Ask 100 different people what Psychology, Medicine, Law, or Theology are, and you'll get lots of different answers. I would not, therefore, trust my mental and/or physical well-being, legal matters, or soul to any average joe, or even a committee of average joes. The lack of concern for the strict definition of a discipline is what makes a layman. Philosophy can be common sense-ical, but even this is not the same as "whatever sounds good" or "what most people think". It doesn't have to be elaborate, but any real discipline includes rigor. I love Heinlein's work, but I wouldn't call him a philosopher for three reasons:
  1. His "philosophy" is expressed through his characters, and the assertions of the heroes of his novels often conflict. Does this make Heinlein's philosophy schizophrenic or corrupt? No, it's just a literary device to establish character.
  2. A common theme in his work is polygamy. Heinlein was very married, to the best of my knowledge; he didn't practice this stuff, it just made for titillating reading, and therefore, good sales.
  3. He wasn't a professional academic, and philosophy is an academic discipline. He didn't have the broad exposure to the many problems and theories of the discipline, his (characters') "theories" were not subject to peer review, no one expected him to rigorously defend his (their) thought in light of conflicts with other systems of thought.

To respond to ModernAngel's assertion and "proof" that Robert Heinlein is not a philosopher, I would point out that by his logic, Plato would not qualify as a philosopher either. As an aside, I am no heinleinphile and have not read the man's books.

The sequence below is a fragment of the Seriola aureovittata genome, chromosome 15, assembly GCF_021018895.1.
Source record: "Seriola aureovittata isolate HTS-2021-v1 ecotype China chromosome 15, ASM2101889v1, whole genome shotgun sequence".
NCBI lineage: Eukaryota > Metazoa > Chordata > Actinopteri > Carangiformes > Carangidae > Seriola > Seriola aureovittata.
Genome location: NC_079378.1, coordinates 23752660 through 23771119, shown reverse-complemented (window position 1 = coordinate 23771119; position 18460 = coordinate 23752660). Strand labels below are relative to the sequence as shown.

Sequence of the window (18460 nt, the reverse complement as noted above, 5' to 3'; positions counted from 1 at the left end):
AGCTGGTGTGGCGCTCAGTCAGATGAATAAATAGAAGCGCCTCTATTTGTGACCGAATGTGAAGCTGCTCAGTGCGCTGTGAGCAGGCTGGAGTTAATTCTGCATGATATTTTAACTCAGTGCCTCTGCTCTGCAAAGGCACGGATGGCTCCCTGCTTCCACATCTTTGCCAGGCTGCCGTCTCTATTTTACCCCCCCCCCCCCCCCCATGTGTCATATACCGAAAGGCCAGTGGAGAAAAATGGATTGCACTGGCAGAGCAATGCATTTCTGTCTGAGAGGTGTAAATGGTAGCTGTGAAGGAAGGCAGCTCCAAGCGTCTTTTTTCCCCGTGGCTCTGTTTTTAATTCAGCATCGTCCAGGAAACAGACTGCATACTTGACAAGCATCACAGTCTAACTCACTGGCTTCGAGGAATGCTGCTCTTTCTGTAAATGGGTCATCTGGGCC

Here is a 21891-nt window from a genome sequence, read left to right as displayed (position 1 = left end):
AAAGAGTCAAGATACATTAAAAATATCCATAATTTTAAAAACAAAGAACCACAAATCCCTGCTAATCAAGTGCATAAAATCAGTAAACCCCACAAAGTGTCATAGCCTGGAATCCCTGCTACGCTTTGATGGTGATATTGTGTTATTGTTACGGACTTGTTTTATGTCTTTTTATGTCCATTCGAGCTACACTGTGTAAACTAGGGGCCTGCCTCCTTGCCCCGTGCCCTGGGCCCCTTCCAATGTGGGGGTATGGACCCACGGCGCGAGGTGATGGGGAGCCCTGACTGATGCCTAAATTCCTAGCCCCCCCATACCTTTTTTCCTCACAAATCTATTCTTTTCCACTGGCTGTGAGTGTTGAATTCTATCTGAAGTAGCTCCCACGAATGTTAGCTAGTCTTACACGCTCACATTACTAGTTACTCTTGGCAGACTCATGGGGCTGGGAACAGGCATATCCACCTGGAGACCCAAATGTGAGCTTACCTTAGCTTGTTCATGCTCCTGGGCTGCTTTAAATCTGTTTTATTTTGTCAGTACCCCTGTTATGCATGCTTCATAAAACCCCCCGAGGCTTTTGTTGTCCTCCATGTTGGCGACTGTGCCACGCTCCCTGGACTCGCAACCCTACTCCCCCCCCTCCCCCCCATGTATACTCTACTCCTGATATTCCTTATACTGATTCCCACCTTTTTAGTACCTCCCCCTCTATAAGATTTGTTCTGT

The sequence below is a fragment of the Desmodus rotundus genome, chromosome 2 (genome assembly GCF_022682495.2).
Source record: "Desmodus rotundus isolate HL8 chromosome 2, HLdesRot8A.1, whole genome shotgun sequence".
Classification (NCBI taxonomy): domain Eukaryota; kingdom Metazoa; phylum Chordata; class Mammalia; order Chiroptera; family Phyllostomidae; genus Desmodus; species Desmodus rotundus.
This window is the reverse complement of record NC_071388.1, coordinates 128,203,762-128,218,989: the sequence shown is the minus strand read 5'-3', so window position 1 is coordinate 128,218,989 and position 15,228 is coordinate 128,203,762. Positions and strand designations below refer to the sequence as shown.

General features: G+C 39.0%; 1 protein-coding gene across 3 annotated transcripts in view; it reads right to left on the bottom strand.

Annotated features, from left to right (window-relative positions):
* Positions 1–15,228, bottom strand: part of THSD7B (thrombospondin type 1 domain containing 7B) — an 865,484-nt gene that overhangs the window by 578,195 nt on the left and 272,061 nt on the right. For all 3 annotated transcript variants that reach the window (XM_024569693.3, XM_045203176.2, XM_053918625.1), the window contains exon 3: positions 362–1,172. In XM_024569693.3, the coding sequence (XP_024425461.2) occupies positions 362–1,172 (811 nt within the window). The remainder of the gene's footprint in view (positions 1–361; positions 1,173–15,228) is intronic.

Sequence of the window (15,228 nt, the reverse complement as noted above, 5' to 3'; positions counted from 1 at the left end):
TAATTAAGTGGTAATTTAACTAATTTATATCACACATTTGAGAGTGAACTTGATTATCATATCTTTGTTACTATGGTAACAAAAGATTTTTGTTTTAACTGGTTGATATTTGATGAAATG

Plato's "philosophy" was expressed through his characters. In general he used Socrates and a few of his contemporaries, but make no mistake; these were literary characters in fictional retellings of dialogues, few of which actually occurred. Plato didn't just have characters speak what was on his mind; he used them to develop opposing and alternate viewpoints, as in The Symposium. He even went so far as to tell compellingly realistic, yet fictional fables in order to make his point, as with the story of Atlantis.

A common theme in Plato's work was homosexual activity. I do not know whether Plato practiced the kinds of things mentioned in The Symposium and The Republic, but that is irrelevant. Regardless of the significance of classical man-boy love affairs in Greek society at large, or our judgment of these relationships as immoral, they remain a significant part of the settings of his books, and he uses them to make important points. "Perversion" does not make a philosophy necessarily bad.

Plato was not what we would call a "professional academic." He made some money off of his writings, but that makes him more of an author than an academician. Plato had a single teacher of whom we have any significant knowledge, Socrates. In his time, there was no such thing as "peer review" nor do I believe it has ever been common practice for philosophers to submit their writings for such review; that sort of process is more a part of empirical science than philosophy. Prior to Plato, there were no real opposing viewpoints, and even his greatest student, Aristotle, differed in perspective only slightly from the master.

Does all this mean Plato was not a philosopher? No. I do call that philosophy, because philosophy is not thinking according to some arbitrary set of rules and guidelines, but, as Socrates encouraged, the pursuit of our passion for wisdom and knowledge of ourselves. Anyone who seeks such wisdom is, by definition, a philosopher.

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